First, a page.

Obviously, revolution comes at a cost and Tilda gets in some interesting adventures and makes some new friends. I kinda felt happy to read all the variety of the book and to feel part of that revolt and march to London to talk to the king.
I’d say if you are into history, into sweeping tales and wonderfully interesting books this is one for you. It has a lot of interesting points I don’t see often executed this well in a book. (If you want anything to compare to, I’d say it reminded me of Sally Nichols books or that style of historical but putting in the middle of the action but not from the safe point).
The Boy who Dreamed of Dragons by Andy Shepherd. Illustrated by Sara Ogilvie.
I discovered The Boy who Grew Dragons a while back and adored it so I ended up buying all three books. And then they announced there would be a fourth one and I immediately preordered it because between the cute illustrations and the adorable story, I was sold (plus, dragons, very important part).
The best way I can summarise what the book is all about is to say that it is a transition story, from what happened in the previous three to what is to come if there are more books (which I hope there are). There a lot of changes for the superhero squad, and some new characters added.
Tomas is struggling to cope with the changes and feels like things are moving too fast, but there are ways around them and change brings growth which is a lesosn he definitely has to learn in this book. Plus one of the new characters brings potentially lots of new stories to the game (and I am hoping they will come in more books for sure). We see more Flicker and more dragosn whcih was enjoyable, I just was sad that my original idea of what dreaming of dragons meant wasn’t what happened but I still liked what the title implied to (and it was more fo a “I went expecting/guessing this and something else happened but I still wish this one thing was something in this universe” maybe it will be at some point…)
One of my favourite things is the cute dragons and how unique they are which was wonderful to see here. And the relationships of family like how Tomas and his sister Lolli get along and I love that, or when he interacts with his grandfather. It is lovely to see some family around and the dynamics behind them.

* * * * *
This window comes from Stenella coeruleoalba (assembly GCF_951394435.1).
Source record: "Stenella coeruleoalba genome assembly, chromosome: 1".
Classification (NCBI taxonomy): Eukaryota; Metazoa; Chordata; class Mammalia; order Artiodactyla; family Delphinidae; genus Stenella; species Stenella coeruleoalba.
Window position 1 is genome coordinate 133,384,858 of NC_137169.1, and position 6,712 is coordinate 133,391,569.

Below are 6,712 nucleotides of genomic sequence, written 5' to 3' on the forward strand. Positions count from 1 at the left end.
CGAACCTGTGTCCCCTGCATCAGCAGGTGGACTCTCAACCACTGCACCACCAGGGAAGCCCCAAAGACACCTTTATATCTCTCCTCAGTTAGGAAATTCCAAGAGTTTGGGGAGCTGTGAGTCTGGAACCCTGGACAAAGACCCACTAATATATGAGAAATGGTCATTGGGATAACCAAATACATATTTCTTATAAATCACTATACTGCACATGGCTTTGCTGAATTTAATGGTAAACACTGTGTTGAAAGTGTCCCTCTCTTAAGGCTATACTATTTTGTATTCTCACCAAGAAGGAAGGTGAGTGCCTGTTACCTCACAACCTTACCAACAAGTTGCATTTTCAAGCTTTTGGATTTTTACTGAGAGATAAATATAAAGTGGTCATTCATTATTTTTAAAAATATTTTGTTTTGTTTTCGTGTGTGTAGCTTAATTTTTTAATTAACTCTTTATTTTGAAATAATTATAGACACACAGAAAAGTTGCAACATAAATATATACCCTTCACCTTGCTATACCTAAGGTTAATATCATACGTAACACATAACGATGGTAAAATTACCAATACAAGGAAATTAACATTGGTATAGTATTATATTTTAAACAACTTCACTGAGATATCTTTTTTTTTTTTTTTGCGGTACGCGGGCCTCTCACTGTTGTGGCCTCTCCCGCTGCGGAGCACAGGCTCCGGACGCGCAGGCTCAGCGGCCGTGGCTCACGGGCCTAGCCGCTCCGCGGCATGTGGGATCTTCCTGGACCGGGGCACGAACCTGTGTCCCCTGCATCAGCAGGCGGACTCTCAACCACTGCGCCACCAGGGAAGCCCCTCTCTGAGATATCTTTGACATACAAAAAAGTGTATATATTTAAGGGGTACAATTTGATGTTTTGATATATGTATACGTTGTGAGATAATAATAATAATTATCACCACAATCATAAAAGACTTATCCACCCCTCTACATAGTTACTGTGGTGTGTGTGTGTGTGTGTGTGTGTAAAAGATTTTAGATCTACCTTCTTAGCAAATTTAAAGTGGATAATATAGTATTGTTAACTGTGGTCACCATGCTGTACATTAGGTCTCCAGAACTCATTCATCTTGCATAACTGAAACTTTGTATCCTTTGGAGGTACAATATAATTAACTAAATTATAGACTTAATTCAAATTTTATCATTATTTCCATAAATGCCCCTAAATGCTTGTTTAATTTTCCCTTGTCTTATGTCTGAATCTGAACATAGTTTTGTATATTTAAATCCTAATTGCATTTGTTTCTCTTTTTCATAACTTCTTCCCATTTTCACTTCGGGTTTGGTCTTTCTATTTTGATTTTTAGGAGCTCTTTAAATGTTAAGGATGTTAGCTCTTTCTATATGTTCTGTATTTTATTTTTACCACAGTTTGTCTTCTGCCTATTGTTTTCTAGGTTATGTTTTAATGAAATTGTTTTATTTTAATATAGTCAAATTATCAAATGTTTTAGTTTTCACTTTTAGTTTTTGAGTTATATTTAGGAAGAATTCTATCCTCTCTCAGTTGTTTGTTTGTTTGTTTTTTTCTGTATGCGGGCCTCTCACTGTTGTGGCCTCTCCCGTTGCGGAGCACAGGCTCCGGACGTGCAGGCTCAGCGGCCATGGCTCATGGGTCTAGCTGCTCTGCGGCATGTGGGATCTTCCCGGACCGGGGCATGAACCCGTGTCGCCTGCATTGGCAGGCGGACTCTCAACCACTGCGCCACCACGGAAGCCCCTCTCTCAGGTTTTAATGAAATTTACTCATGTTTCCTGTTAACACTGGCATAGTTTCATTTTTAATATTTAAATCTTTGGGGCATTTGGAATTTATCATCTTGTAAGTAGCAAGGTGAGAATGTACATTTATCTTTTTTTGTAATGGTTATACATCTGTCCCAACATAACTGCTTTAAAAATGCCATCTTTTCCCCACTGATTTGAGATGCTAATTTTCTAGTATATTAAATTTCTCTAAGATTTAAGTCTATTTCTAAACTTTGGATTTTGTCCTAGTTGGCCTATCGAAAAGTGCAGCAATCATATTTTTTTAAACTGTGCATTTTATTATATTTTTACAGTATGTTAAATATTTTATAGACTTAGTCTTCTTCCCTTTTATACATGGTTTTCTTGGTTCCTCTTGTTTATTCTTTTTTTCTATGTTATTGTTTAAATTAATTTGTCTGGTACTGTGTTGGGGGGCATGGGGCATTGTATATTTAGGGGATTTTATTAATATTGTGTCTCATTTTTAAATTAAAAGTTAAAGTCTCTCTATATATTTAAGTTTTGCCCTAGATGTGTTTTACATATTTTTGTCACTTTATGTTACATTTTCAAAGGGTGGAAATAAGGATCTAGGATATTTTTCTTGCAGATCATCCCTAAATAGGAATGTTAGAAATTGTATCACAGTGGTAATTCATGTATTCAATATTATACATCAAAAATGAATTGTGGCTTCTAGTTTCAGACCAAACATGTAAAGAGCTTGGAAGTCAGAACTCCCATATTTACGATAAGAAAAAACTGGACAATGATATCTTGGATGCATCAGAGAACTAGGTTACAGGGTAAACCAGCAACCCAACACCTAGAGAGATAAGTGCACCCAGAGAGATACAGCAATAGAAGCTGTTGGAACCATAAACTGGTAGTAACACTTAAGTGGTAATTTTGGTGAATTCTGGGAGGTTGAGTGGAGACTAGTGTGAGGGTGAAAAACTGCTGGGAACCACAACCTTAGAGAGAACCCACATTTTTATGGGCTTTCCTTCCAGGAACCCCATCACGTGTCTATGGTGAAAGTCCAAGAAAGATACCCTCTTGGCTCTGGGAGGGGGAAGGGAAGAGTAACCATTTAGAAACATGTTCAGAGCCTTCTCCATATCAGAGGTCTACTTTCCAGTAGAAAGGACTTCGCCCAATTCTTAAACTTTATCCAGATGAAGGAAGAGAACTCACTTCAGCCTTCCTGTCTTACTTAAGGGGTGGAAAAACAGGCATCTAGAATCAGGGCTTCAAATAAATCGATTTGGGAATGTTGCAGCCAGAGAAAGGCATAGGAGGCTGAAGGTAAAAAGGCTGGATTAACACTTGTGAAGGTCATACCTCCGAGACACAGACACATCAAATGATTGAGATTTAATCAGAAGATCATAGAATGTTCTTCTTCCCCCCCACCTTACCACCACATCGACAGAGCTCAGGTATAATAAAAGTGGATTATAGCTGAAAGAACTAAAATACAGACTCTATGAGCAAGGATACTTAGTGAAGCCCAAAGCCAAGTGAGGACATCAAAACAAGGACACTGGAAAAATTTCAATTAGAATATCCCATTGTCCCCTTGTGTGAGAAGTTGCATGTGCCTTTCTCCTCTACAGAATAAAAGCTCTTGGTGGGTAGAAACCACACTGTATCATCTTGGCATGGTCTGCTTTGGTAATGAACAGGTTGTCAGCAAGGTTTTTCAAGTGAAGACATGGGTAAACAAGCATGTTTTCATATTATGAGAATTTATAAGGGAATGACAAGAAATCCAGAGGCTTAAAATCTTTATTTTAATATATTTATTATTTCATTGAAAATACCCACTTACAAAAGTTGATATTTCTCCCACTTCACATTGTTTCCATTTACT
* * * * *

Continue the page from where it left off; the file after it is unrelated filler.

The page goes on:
As I mentioned before, the artwork is great and very enjoyable, giving the story a little bit more fun and depth. So go get the first one, or maybe the whole set, because maybe you will suddenly find an interesting fruit and need to know how to deal with the little dragon that may pop out of it!
Tales by Mail is a new book box subscription that happens bi monthly, has a podcast and is focused on 8-12 years old! The people behind it are the masterminds behind Book Box Club so of course I had to try this one and as is evident by my blog posts, I read Middle Grade and other children books so it felt right up my street.
This is the very first box of Tales by Mail and the theme was Mansion House Mysteries (makes me think of my own young self watching Scooby Doo!), and starting on the top right and going clockwise, let’s see what was included:
Not included in the box but can be bought separately is a binder to hold the pages of activities and “reviews” that get sent with each box. I decided to get it alongside the box as it felt more organised to myself that way and a simple way to collect them in a designated place.
A sampler of The Train to Impossible Places.
A tote bag for The Strangeworlds Travel Agency which I am super happy to find in the box.
Promotional bookmark for Tran to Impossible Places.
Mini notebook to write all the notes on mystery solving with the theme artwork on the front.
On top fo the books, are two pins, one makes you an official member of the Postal Express and the other has the theme art for the box.